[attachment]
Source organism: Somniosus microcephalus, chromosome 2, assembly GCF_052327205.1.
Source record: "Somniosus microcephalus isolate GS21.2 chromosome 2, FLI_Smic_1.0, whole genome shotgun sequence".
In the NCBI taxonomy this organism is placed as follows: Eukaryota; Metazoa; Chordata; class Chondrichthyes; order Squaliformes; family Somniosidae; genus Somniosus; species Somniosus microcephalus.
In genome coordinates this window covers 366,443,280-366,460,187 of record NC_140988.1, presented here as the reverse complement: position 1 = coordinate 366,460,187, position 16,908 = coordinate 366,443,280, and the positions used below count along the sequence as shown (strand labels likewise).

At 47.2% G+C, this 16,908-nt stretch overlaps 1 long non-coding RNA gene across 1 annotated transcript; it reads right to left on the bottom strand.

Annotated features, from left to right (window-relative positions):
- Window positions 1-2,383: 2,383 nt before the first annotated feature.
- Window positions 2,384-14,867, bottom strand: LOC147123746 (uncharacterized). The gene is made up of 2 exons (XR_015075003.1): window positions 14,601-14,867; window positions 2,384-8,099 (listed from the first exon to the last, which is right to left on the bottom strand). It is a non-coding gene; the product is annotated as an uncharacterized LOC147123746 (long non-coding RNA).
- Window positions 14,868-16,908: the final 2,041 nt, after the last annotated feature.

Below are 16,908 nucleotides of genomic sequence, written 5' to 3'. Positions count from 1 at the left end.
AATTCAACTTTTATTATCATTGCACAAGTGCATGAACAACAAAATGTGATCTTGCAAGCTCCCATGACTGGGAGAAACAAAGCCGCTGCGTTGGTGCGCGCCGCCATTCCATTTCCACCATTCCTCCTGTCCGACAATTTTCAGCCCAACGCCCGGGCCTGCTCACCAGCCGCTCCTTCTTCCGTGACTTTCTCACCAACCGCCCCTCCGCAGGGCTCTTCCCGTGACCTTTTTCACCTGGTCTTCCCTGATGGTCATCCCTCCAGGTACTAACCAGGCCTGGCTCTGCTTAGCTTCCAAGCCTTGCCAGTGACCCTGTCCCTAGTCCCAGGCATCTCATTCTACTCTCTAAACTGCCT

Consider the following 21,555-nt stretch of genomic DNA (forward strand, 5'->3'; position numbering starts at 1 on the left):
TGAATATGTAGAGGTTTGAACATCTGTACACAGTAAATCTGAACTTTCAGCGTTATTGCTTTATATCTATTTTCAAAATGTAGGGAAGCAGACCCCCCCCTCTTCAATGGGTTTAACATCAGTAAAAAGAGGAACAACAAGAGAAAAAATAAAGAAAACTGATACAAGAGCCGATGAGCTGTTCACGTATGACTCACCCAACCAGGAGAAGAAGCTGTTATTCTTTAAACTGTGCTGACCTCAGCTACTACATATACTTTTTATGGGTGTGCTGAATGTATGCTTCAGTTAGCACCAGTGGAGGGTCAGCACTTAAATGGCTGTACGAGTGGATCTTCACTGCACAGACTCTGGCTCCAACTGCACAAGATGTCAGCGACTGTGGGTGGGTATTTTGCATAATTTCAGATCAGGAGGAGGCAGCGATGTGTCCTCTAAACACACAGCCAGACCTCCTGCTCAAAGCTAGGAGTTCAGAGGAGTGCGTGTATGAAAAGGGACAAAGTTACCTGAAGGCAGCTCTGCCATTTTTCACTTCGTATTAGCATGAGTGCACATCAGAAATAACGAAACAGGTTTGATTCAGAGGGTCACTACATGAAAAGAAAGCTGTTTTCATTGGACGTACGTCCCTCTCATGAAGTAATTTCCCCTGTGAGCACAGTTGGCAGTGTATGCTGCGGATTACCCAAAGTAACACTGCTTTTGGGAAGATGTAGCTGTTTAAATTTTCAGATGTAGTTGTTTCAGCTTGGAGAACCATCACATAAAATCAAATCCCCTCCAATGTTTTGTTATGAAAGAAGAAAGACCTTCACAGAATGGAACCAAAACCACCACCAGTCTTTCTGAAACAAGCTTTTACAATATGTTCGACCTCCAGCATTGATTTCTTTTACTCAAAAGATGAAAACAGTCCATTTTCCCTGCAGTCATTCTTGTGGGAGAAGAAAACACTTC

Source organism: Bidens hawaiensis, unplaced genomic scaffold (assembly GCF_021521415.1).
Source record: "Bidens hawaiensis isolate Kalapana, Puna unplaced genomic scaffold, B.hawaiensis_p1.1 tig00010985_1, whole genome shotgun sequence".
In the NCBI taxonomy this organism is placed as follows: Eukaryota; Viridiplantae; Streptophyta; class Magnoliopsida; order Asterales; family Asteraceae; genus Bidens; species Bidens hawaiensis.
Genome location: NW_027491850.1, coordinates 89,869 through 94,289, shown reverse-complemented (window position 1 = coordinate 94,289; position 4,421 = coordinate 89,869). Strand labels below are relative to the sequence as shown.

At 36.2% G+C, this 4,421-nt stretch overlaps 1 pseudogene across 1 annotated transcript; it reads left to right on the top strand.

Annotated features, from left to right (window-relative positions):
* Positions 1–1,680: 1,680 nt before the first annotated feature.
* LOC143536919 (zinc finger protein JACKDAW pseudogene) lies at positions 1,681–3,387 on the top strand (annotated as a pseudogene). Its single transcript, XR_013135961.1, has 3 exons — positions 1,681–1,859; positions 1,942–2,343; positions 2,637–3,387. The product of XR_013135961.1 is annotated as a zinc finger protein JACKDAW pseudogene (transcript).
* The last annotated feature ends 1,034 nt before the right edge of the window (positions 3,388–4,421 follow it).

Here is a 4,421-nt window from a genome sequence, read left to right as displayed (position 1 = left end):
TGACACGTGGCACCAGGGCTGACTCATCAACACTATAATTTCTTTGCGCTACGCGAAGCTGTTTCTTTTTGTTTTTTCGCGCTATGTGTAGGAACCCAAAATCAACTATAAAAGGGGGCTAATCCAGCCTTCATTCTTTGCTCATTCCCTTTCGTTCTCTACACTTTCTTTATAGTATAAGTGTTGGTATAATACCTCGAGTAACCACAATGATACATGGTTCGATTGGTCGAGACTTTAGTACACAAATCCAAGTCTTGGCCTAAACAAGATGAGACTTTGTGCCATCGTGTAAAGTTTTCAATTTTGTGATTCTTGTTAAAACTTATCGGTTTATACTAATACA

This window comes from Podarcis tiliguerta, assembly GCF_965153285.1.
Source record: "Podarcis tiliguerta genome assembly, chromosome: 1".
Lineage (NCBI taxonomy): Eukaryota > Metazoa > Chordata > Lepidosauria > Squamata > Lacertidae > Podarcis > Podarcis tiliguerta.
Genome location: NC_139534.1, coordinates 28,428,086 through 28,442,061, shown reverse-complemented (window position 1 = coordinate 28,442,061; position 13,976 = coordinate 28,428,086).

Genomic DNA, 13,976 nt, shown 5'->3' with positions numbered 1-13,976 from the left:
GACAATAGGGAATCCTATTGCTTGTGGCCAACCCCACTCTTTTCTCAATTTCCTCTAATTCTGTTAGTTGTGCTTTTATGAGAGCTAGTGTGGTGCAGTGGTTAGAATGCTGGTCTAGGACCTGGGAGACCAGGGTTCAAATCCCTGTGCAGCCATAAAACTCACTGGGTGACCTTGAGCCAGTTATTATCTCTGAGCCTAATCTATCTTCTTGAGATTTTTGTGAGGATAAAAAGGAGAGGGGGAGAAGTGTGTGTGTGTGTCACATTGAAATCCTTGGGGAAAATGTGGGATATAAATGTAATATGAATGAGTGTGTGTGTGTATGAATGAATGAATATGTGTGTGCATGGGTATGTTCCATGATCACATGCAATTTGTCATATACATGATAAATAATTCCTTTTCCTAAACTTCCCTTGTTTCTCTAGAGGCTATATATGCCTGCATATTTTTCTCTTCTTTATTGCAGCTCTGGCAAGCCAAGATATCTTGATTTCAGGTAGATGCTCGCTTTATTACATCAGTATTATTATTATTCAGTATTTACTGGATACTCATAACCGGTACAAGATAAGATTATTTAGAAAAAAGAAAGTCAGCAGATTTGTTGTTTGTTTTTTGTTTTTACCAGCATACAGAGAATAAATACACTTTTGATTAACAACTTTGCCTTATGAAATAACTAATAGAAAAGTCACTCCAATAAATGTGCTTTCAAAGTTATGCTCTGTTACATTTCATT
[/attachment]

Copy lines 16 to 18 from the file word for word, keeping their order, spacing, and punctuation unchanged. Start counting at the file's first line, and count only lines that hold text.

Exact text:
In the NCBI taxonomy this organism is placed as follows: Eukaryota; Viridiplantae; Streptophyta; class Magnoliopsida; order Asterales; family Asteraceae; genus Bidens; species Bidens hawaiensis.
Genome location: NW_027491850.1, coordinates 89,869 through 94,289, shown reverse-complemented (window position 1 = coordinate 94,289; position 4,421 = coordinate 89,869). Strand labels below are relative to the sequence as shown.

At 36.2% G+C, this 4,421-nt stretch overlaps 1 pseudogene across 1 annotated transcript; it reads left to right on the top strand.